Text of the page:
Limitations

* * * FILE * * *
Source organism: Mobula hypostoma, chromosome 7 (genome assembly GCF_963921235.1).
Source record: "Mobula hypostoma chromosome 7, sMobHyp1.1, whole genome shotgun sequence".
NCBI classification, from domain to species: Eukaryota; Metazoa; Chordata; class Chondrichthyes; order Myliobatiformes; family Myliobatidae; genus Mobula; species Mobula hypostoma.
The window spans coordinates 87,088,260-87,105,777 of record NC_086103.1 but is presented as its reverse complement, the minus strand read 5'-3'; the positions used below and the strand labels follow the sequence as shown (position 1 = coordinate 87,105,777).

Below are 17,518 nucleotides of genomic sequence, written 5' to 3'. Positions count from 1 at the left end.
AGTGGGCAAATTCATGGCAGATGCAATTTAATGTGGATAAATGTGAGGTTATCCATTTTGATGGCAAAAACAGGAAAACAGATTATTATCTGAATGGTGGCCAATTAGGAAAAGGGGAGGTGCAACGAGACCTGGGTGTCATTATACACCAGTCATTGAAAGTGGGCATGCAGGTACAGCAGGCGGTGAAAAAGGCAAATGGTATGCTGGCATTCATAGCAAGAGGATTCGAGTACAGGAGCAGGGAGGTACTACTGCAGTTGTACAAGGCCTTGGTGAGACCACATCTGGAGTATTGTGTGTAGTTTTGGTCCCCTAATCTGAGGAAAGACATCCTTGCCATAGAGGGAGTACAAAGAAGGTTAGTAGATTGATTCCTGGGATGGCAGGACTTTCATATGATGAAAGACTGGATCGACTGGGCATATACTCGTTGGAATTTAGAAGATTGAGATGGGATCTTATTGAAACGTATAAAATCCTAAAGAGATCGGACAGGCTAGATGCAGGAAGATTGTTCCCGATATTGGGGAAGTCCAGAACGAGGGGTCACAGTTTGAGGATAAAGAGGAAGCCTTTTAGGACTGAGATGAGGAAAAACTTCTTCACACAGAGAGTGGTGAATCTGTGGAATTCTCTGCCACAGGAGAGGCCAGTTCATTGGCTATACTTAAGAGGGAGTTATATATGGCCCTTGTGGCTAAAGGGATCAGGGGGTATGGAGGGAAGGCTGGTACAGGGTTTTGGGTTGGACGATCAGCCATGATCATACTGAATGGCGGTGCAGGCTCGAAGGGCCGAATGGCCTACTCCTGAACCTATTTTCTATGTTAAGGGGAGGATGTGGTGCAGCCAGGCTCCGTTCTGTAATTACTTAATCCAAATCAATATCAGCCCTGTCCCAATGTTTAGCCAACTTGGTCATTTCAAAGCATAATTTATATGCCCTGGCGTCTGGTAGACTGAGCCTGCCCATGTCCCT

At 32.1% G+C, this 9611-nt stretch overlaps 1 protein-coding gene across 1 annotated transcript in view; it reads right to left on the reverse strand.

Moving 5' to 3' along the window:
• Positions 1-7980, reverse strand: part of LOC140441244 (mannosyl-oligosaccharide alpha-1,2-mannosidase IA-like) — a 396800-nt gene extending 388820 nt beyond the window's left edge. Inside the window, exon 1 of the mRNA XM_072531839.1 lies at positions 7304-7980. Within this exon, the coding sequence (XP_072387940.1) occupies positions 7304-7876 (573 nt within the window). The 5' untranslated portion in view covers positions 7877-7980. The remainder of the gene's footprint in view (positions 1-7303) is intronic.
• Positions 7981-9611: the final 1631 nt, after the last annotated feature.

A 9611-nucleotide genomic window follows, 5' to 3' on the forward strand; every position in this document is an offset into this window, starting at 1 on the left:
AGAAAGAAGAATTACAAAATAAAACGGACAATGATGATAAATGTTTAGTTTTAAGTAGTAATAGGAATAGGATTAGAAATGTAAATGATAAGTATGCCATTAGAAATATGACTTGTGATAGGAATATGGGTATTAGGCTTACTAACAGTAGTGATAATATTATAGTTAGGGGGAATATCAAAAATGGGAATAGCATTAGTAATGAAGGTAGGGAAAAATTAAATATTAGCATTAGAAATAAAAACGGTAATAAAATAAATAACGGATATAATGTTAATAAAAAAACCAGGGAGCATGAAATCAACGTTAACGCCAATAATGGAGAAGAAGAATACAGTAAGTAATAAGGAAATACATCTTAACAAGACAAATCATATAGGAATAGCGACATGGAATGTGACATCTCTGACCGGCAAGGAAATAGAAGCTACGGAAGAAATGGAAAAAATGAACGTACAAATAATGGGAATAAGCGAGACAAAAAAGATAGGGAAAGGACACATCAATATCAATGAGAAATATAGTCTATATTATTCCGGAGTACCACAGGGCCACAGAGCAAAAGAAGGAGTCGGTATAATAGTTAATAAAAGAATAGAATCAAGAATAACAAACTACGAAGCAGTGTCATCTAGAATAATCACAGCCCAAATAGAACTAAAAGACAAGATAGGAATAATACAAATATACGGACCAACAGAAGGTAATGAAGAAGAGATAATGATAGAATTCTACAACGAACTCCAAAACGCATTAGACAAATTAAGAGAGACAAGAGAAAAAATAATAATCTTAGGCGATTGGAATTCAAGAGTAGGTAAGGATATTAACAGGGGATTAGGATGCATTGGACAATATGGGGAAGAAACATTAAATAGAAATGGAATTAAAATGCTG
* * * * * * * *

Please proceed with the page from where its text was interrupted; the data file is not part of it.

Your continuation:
Apart from the strengths summarized in the introduction, the study also has limitations, opening up avenues for further work. First, the compositional and contextual factors found to be responsible for generating spatial disparities in social capital are specific to the study area at hand and cannot be straightforwardly generalized to other urban contexts in Europe and beyond. Additional empirical evidence, especially from countries with sharper social inequalities, is desirable to help refine our insights into the factors and their interactions that steer the spatial development of neighborhood social capital [24]. Second, the current analysis is static and does not allow examining how social capital evolves over time. Comparing spatial differences of social capital at different points in time would enable evaluating before-after scenarios so as to directly measure the impact of territorial policy initiatives. To this end, researchers may rely on multilevel analyses for repeated measures in time, which will require the estimation of changing neighborhood effects while controlling for changing population composition. Third, because the data used are cross-sectional, reverse causation cannot be excluded. The relationship could go from neighborhood social capital to individual and neighborhood variables instead of vice versa [11]. For instance, self-selection may arise in the sense that deprived people are condemned to neighborhoods with low social capital rather than low social capital fostering neighborhood deprivation. Another data limitation is that people who do not speak Dutch have been excluded from the survey. This might have biased the relationship between ethnicity and social capital. Finally, when interpreting the results the reader should be alerted that there is an overlap related to content between neighborhood attachment and each of the social capital components.